What a difference a couple of years has made to actor Elizabeth Olsen, once know more for her more famous, older twin sisters, she has now become a serious actor in her own right in a handful of mostly interesting smaller films that have lead to a couple of much bigger parts in much bigger movies that should help her to achieve her ultimate goal of doing pretty much anything she wants. Not everything she's done has been great (sorry, PEACE, LOVE & MISUNDERSTANDING), but she has never been caught giving anything but her best work. Hell, she even saved a couple of potential clunkers into something riveting (I'm looking at you SILENT HOUSE).
Like most, I first discovered her abilities thanks to a fearless performance in MARTHA MARCY MAY MALENE in 2011, which led to roles opposite Robert De Niro in RED LIGHTS, a host of great actors in LIBERAL ARTS, a bunch of Beat poets in KILL YOUR DARLINGS, and a couple of as-yet-unreleased films--VERY GOOD GIRLS with Dakota Fanning, and IN SECRET with Jessica Lange, among others.
And then, of course, there are her tent pole releases for the next couple years, director Gareth Edwards' GODZILLA, and Joss Whedon's THE AVENGERS: AGE OF ULTRON, in which she'll play the first live-action incarnation of the Scarlet Witch, both of which we talk about a bit in this interview. But the reason we hopped on the phone together recently was to discuss her role as social worker Marie in Spike Lee's take on the Japanese manga OLDBOY, opposite Josh Brolin. Olsen provides the film with its much-needed heart and soul, in a work front loaded with nasty behavior and some truly gruesome violence.
Olsen is a genuinely nice woman, and an articulate and smart person, and I was fortunate enough a couple years ago to moderate a Q&A with her and MMMM writer-director Sean Durkin. It was so much more fun than I would have imagined a post-screening discussion might have gone after a movie that intense and serious. And only one dope in the audience asked a question about Mary Kate and Ashley, so not a bad day's work. Anyway, please enjoy my chat with Elizabeth Olsen…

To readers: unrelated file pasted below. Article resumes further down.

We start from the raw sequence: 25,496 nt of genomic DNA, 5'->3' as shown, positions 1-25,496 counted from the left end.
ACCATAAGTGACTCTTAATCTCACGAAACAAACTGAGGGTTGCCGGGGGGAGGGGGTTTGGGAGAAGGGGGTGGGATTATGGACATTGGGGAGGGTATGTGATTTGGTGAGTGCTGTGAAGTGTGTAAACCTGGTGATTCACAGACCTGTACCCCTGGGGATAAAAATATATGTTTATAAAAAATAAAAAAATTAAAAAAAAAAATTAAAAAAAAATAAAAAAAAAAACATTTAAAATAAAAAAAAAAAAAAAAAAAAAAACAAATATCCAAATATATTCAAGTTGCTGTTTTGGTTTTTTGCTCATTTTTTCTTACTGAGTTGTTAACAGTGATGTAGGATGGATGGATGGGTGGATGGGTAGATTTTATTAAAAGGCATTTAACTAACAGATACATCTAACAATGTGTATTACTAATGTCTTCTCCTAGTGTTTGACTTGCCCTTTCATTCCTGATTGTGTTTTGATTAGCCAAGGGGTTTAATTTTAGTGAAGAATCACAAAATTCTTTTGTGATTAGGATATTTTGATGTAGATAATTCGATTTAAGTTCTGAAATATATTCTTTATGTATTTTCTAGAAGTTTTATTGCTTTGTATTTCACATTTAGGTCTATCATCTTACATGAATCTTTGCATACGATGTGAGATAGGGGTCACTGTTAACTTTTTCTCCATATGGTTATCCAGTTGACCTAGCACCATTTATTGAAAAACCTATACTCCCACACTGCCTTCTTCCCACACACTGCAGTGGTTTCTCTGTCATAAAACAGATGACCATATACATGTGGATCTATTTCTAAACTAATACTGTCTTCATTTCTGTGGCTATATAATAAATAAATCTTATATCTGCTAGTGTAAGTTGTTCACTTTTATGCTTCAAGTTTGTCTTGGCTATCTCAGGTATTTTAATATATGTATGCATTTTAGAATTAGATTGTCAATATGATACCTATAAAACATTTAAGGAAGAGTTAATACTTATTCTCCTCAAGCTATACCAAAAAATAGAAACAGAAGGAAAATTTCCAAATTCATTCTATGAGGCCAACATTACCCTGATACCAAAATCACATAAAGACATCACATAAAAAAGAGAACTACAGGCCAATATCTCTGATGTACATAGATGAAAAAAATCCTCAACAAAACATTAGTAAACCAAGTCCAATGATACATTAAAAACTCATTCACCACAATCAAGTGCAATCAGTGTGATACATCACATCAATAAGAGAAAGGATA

Elizabeth Olsen: Hey, Steve.
Capone: Hi, how are you?
EO: I’m good, how are you doing? It's been a while since we've talked to each other.
Capone: I didn't think there was any way you were going to remember that Q&A, but it was so enjoyable.
EO: Oh, it was amazing. That was a total blast.
Capone: A lot has changed since then.
EO: You know what? A lot has changed, yeah. Very quickly.
Capone: No kidding. I hope we can get to some of that today. What was your exposure to the OLDBOY material? Was it the first film or the screenplay?
EO: It was the screenplay, but it happened in the same day, I just read the screenplay first, and then I saw the movie, and it was like a double whammy. I liked that my first experience was the screenplay, because all the shock and excitement came from our story not the other. And then I saw the Korean version, it’s almost the perfect film. It’s brilliant. And it’s awful, but it’s brilliant, but there’s no way you can remake it exactly and tell the proper story. If you’re going to do it, you've got to make it your own version. And it’s a cool story to tell.
Capone: And your character is far from a recreation of what that actress did in the original film. So what did you latch onto about this version of that character?
EO: For me right now, if there’s a really great story as a whole that I want to be a part of, and the character that I want to play isn't like the most groundbreaking of characters, I’m okay with that because I’m okay with being a tool to help tell the story. But in the Korean version, she’s almost too much like a pawn and isn’t given enough of her own life. She was hypnotized, and it’s so convenient in a way that she falls for him, and we had to figure out--Mark [Protosevich, writer], Spike, Nathan [Kahane], the producer--a way to make her have a psychologically damaged background that would lead her to becoming a social worker. To be someone who is herself as someone still not fully healed, trying to figure out what is it that she sees in this man, and why is it at this a point in her life that she needs as much from him as he does from her. That was the goal, to tell the story of the film but also make sure that she has a life. That it’s not like in a few days, this girl that puts out for this guy. You want it to be something more.